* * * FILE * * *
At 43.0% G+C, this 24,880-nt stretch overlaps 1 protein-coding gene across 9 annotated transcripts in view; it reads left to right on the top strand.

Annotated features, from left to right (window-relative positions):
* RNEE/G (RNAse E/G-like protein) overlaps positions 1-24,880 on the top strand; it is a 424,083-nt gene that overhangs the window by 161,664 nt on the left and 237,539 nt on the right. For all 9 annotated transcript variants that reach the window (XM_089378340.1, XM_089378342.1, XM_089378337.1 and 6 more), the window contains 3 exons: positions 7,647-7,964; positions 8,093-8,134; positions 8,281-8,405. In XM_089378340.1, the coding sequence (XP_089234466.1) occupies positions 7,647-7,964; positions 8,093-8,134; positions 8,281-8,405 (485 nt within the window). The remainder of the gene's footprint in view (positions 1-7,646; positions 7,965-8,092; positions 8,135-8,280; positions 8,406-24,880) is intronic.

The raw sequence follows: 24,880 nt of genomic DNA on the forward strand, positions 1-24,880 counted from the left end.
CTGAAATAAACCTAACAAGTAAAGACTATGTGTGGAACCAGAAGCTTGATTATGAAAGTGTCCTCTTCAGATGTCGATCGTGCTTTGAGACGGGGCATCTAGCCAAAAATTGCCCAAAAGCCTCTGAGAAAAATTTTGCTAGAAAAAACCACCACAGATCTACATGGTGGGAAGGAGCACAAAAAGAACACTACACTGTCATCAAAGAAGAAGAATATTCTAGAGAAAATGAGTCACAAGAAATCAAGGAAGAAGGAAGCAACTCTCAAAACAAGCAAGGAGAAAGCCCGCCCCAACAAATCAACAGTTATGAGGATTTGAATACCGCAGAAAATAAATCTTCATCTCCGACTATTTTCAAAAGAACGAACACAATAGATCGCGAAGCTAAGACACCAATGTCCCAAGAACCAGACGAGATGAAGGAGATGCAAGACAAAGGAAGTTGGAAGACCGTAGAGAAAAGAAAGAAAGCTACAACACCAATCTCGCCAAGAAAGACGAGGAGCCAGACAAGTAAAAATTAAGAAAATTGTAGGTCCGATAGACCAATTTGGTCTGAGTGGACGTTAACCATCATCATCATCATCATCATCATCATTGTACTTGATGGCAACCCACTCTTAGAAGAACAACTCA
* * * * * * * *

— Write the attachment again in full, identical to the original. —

At 43.0% G+C, this 24,880-nt stretch overlaps 1 protein-coding gene across 9 annotated transcripts in view; it reads left to right on the top strand.

Annotated features, from left to right (window-relative positions):
* RNEE/G (RNAse E/G-like protein) overlaps positions 1-24,880 on the top strand; it is a 424,083-nt gene that overhangs the window by 161,664 nt on the left and 237,539 nt on the right. For all 9 annotated transcript variants that reach the window (XM_089378340.1, XM_089378342.1, XM_089378337.1 and 6 more), the window contains 3 exons: positions 7,647-7,964; positions 8,093-8,134; positions 8,281-8,405. In XM_089378340.1, the coding sequence (XP_089234466.1) occupies positions 7,647-7,964; positions 8,093-8,134; positions 8,281-8,405 (485 nt within the window). The remainder of the gene's footprint in view (positions 1-7,646; positions 7,965-8,092; positions 8,135-8,280; positions 8,406-24,880) is intronic.

The raw sequence follows: 24,880 nt of genomic DNA on the forward strand, positions 1-24,880 counted from the left end.
CTGAAATAAACCTAACAAGTAAAGACTATGTGTGGAACCAGAAGCTTGATTATGAAAGTGTCCTCTTCAGATGTCGATCGTGCTTTGAGACGGGGCATCTAGCCAAAAATTGCCCAAAAGCCTCTGAGAAAAATTTTGCTAGAAAAAACCACCACAGATCTACATGGTGGGAAGGAGCACAAAAAGAACACTACACTGTCATCAAAGAAGAAGAATATTCTAGAGAAAATGAGTCACAAGAAATCAAGGAAGAAGGAAGCAACTCTCAAAACAAGCAAGGAGAAAGCCCGCCCCAACAAATCAACAGTTATGAGGATTTGAATACCGCAGAAAATAAATCTTCATCTCCGACTATTTTCAAAAGAACGAACACAATAGATCGCGAAGCTAAGACACCAATGTCCCAAGAACCAGACGAGATGAAGGAGATGCAAGACAAAGGAAGTTGGAAGACCGTAGAGAAAAGAAAGAAAGCTACAACACCAATCTCGCCAAGAAAGACGAGGAGCCAGACAAGTAAAAATTAAGAAAATTGTAGGTCCGATAGACCAATTTGGTCTGAGTGGACGTTAACCATCATCATCATCATCATCATCATCATTGTACTTGATGGCAACCCACTCTTAGAAGAACAACTCA